LANDodger: We all Scream for ESL Streams

BY Andrew Miesner / April 13, 2009

We all Scream for ESL Streams

Written by Mike “LANDodger” Luxion

(This is an editorial piece. The opinions in this article are those of the author and not necessarily those of compLexity Gaming or its parent company.)

You’ve heard it before. I don’t even have to say the whole phrase. What do we all scream for? Ice cream, that’s what. And we scream with good reason. It’s refreshing. The perfect amount of cold on a hot day. It’s even a good source of nutrition – if by nutrition we mean saturated fat and tastiness (which in my experience are pretty much the same thing). But what you might not know is that ice cream’s delicious, iron grip on screaming is just about finished. There’s a new sheriff in Screaming Town, and he means business.

The sheriff’s name? ESL Streams.

The reason we’ll soon be screaming for them is pretty simple: it might be the only way we’ll be able to watch ESL matches for their offline events. About a week ago they officially announced they were banning HLTV from their EPS event, leaving the status of future HLTV broadcasts up in the air.

Now, most gamers were probably upset when they heard the news. HLTV is the comfort blanky of the Counter-Strike community. When there’s an important match, we cannot and will not rest until we’re snuggled up in its warm embrace, securely resting with ten thousand other people that we don’t know and probably wouldn’t even like if we got to know them. And if it’s not there, we’ll throw a temper tantrum until the tournament organizers can literally feel their sanity slipping away. Why do we act this way? Because it’s just not a Counter-Strike tournament until you’re sitting in HLTV and somebody says “+} +} +} +} +} +}+} +} +}+} +} +}+} +} +}” or “[player A] is terribad”.

I can empathize. We are all creatures of habit. As fans we take comfort in knowing that we’ll be able to watch a match and maximize our own enjoyment, whether that means following our favorite player to see if he/she dominates, watching a specific portion of the map for tips, or flying around in freecam pretending to be Superman because you’re high on acid.

Yessir, HLTV has something for everybody. And that freedom, control, and ease of use is exactly the reason why it had to go.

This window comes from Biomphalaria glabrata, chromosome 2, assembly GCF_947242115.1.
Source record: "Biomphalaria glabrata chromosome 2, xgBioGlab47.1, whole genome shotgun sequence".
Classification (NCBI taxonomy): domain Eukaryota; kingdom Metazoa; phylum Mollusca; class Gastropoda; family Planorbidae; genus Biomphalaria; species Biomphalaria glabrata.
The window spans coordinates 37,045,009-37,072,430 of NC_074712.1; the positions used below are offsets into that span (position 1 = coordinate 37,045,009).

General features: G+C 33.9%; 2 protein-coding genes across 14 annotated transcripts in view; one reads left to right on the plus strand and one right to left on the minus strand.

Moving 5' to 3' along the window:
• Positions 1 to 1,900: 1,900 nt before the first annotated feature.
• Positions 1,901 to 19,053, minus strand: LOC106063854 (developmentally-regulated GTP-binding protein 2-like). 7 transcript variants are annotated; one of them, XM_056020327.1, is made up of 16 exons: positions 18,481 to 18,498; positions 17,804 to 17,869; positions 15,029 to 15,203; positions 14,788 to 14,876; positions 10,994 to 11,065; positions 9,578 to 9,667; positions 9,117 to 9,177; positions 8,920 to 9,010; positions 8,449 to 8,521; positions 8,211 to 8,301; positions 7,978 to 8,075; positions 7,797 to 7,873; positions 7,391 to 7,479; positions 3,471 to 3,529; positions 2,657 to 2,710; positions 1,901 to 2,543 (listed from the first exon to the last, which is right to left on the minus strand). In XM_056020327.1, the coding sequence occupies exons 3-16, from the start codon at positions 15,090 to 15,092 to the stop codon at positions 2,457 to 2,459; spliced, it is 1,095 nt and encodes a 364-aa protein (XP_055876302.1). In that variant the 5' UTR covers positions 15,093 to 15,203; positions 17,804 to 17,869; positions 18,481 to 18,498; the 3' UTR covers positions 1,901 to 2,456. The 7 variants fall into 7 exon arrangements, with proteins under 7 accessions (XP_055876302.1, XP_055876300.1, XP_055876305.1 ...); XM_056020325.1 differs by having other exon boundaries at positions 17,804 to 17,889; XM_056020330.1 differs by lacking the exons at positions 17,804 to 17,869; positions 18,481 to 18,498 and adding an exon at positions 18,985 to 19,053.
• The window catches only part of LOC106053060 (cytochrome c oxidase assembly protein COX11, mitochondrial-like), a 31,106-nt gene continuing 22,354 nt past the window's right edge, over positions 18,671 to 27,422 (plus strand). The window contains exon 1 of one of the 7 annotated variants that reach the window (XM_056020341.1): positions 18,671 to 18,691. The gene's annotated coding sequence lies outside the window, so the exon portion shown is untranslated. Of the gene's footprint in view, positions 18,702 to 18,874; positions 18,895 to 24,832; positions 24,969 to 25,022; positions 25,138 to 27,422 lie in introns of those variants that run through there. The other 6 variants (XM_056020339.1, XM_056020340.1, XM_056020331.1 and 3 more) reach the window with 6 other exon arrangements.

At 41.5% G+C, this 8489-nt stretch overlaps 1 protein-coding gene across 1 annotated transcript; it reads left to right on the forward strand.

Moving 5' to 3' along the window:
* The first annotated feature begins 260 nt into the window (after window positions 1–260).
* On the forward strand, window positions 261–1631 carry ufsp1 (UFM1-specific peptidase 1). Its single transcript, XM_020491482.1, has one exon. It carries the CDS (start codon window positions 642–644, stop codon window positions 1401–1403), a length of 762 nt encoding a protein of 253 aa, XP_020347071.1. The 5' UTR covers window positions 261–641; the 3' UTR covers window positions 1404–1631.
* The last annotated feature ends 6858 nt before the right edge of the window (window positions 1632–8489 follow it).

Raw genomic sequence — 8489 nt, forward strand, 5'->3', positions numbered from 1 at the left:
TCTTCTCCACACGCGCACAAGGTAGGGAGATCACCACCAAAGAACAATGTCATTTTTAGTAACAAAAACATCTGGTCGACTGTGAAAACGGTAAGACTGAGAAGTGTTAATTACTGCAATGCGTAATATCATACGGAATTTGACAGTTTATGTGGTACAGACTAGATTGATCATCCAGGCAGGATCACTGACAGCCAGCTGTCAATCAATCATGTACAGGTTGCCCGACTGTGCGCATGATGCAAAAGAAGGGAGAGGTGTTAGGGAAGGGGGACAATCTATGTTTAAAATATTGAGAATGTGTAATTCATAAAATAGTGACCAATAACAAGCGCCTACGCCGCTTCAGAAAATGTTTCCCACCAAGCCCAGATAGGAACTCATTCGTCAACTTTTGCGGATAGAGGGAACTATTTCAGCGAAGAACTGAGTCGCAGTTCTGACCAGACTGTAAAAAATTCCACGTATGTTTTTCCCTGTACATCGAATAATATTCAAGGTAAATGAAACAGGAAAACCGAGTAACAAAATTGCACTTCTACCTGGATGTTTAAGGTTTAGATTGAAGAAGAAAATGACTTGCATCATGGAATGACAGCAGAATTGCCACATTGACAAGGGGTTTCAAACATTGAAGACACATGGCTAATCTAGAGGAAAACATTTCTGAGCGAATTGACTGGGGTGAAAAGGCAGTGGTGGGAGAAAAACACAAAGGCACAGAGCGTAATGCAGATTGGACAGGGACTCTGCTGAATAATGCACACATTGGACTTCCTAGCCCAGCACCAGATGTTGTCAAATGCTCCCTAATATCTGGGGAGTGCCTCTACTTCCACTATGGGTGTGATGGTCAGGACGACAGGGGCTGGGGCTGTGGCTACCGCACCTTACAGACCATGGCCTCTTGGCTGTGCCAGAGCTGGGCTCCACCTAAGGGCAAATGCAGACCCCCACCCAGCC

You see, ESL’s possible ban on HLTV has me excited. The problem with eSports isn’t that corporate interests consistently make bone-headed decisions (like not paying gamers or spending gobs of money with no profit in sight), it’s that watching games has been far too easy in the past. Anything that’s truly valuable is hard to attain, like love or a billion dollars. Everybody knows that. It’s just a fact of life. With that in mind it’s clear that the more we make our product accessible, the more we devalue it at the same time.

It’s time for change. It’s time for gaming to enter the real world where things are never simple and you never get what you want (read: don’t forget to do your taxes!). All we’re really doing is putting our product in the realm of frustration and idiocy that’s the hallmark of “real life”. The NFL does something similar to banning HLTV. They blackout all local TV broadcasts when the games aren’t sold out, forcing fans to view games the way the NFL wants. And correct me if I’m wrong, but I’m pretty sure the NFL has been doing alright the last few years. Clearly the two are related.

Besides, from a fan’s perspective there are plenty of added benefits to having only the stream available. Buffering isn’t a bug, it’s a built-in slow-motion utility. And streaming is highly reliable. During ESL’s Extreme Masters competition, I was able to access their website during the entire competition, which let me enjoy their “Due heavy server load, any script based grabbing from the esl webpage has been blocked. Thanks for your appreciation,” message for hours on end. I can’t wait to see what happens when the 20,000 people that were watching the Finals in HLTV all try to access the stream, too … I think the sequel is going to be even better than the original.